“Our main focus now is on supply. In October, we will be moving to a new location. It’s going to be two floors. The ground floor will have a coffee bar and we will do our roasting there. On the mezzanine floor we will have a space for workshops and events,” said Chiam.
People found out about The Roast Things through social media as well as through word of mouth. At that time, The Roast Things was one of the pioneers that organised cupping workshops in town. Chiam didn’t want to open a cafe in the beginning because he felt that he needed to focus on roasting first.
“I didn’t want to split my attention in running a cafe and roasting because it would be difficult to focus. There is a demand for good coffee and it is great to supply to cafes,” said Chiam.
To learn more about coffee, Chiam travelled to other countries and visited other cafes, finding out about things undiscovered in the Malaysian market. Recently, he visited a coffee farm in Colombia.
“Colombia is a huge region with different qualities of coffee and different species of coffee,” he said. The trip was very informative and useful because he learned that certain farming methods played a huge role in developing the flavour of coffee.
As part of The Roast Things, Chiam’s role is to source for good raw beans. He prefers to deal with merchants for his supplies, as dealing directly with a certain farm limits his options to only a few types while merchants offer a larger variety of beans. According to Chiam, dealing directly also requires you to order a huge volume.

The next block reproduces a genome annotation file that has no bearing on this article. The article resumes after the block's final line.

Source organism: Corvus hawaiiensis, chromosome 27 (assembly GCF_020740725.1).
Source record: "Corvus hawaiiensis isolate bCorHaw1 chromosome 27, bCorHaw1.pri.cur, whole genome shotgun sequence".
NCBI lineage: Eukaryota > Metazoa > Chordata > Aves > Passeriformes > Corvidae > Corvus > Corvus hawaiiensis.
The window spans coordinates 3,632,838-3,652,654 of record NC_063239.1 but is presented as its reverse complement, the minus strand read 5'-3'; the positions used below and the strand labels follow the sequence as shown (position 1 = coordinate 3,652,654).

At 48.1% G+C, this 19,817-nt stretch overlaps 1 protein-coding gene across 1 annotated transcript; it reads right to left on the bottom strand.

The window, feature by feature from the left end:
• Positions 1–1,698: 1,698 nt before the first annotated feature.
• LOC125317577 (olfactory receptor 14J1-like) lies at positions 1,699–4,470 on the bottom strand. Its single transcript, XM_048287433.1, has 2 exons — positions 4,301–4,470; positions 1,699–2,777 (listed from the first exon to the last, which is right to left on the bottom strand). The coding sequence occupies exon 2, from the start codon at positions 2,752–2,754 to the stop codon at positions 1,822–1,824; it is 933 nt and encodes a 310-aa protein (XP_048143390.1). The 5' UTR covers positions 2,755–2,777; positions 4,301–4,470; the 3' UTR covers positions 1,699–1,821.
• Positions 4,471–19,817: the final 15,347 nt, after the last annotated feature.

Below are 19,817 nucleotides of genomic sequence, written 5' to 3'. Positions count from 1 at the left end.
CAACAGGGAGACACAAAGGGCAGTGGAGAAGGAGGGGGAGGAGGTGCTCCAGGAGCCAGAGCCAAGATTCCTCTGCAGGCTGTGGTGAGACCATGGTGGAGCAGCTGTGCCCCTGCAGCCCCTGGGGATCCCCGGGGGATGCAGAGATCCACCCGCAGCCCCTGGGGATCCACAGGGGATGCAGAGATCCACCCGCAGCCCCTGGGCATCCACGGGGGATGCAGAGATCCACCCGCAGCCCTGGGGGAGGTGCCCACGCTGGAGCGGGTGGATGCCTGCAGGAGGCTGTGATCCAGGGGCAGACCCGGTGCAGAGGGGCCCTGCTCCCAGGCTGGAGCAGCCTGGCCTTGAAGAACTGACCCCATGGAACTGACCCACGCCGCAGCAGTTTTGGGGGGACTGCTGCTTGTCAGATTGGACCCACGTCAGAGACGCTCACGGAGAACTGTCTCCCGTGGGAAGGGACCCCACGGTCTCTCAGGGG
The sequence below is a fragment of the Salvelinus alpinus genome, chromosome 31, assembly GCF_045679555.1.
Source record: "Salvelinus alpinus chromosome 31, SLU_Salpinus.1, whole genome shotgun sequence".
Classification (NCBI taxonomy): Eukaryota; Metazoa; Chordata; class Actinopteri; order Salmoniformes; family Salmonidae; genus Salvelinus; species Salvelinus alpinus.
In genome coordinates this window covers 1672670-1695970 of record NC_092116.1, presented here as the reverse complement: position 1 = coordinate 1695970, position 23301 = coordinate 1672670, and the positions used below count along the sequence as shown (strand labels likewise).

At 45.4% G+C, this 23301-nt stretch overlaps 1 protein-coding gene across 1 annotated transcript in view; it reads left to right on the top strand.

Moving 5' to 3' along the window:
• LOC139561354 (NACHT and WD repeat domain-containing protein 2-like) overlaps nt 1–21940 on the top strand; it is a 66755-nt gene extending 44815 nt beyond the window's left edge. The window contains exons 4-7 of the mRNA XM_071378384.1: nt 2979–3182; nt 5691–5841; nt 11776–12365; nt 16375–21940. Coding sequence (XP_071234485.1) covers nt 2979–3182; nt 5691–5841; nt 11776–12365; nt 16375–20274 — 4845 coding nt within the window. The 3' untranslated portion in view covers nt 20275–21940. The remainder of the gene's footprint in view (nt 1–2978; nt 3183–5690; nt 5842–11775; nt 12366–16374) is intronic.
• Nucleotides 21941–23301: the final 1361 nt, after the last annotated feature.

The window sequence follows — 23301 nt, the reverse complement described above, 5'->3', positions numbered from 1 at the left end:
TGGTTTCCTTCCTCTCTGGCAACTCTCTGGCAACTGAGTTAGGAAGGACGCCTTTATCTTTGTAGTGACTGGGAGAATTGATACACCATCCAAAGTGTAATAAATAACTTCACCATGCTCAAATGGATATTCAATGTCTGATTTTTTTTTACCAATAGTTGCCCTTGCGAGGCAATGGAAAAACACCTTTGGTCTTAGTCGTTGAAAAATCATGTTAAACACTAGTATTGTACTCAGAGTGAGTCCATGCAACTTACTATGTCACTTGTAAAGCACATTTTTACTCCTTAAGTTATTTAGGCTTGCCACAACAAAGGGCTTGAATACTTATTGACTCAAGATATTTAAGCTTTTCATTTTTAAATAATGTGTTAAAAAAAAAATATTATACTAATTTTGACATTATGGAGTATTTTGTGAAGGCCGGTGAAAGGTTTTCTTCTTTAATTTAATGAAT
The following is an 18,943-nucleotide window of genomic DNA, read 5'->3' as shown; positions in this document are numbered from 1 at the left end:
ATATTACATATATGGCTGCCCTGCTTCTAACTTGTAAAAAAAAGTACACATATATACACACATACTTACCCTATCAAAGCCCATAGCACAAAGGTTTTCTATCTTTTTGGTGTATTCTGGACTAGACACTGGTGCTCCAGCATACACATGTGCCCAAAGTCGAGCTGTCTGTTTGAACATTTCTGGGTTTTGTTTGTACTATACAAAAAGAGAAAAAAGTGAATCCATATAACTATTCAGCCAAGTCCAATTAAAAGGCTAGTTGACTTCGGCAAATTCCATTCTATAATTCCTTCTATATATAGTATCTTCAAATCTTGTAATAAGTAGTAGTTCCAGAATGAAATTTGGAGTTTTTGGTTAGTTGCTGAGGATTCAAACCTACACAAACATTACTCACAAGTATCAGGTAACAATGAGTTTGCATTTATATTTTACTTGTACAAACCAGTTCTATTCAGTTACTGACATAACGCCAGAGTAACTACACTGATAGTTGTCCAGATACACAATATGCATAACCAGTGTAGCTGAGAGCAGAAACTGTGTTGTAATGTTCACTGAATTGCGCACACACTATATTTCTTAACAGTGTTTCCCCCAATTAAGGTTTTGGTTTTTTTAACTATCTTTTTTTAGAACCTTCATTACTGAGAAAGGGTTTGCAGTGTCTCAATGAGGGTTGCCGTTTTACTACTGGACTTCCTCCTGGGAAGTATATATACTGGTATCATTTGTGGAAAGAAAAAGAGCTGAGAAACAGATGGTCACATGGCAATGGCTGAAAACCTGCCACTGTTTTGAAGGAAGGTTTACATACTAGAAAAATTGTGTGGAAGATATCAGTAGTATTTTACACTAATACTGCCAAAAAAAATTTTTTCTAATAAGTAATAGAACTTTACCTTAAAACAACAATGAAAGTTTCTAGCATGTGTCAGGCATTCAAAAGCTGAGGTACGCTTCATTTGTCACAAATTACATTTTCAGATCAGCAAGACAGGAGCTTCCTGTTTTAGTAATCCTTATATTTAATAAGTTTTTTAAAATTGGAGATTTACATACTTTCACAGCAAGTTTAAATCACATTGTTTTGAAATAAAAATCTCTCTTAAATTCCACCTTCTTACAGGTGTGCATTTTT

Tan is responsible for roasting while Chiam does the profiling. They will taste the coffee together and find what roast profile fits the coffee. “Finding the perfect roast profile is tricky because not all coffees are made equal,” said Chiam.
Through cupping, they will decide what kind of roasting style is required. Since The Roast Things roast espresso-based beans and filter coffee beans, Tan has the best of both worlds to understand the type of roast profiles each coffee needs. There is no fixed roasting profile for the beans at The Roast Things.